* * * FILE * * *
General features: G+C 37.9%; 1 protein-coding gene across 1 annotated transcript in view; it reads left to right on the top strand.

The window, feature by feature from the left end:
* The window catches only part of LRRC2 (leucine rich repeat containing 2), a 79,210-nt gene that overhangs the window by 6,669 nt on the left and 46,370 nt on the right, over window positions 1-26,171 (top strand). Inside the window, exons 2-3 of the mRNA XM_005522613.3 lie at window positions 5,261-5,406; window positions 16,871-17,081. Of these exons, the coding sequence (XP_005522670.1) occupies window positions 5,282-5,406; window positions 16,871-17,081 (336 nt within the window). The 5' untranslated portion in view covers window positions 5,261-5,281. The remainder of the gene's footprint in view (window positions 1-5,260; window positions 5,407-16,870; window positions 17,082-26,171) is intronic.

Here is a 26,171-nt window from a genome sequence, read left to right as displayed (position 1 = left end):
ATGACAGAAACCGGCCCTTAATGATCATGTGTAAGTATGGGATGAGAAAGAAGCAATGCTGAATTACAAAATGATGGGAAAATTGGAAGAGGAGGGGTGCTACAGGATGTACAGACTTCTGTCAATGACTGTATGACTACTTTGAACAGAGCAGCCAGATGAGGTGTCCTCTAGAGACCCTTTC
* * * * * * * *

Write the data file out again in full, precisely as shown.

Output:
General features: G+C 37.9%; 1 protein-coding gene across 1 annotated transcript in view; it reads left to right on the top strand.

The window, feature by feature from the left end:
* The window catches only part of LRRC2 (leucine rich repeat containing 2), a 79,210-nt gene that overhangs the window by 6,669 nt on the left and 46,370 nt on the right, over window positions 1-26,171 (top strand). Inside the window, exons 2-3 of the mRNA XM_005522613.3 lie at window positions 5,261-5,406; window positions 16,871-17,081. Of these exons, the coding sequence (XP_005522670.1) occupies window positions 5,282-5,406; window positions 16,871-17,081 (336 nt within the window). The 5' untranslated portion in view covers window positions 5,261-5,281. The remainder of the gene's footprint in view (window positions 1-5,260; window positions 5,407-16,870; window positions 17,082-26,171) is intronic.

Here is a 26,171-nt window from a genome sequence, read left to right as displayed (position 1 = left end):
ATGACAGAAACCGGCCCTTAATGATCATGTGTAAGTATGGGATGAGAAAGAAGCAATGCTGAATTACAAAATGATGGGAAAATTGGAAGAGGAGGGGTGCTACAGGATGTACAGACTTCTGTCAATGACTGTATGACTACTTTGAACAGAGCAGCCAGATGAGGTGTCCTCTAGAGACCCTTTC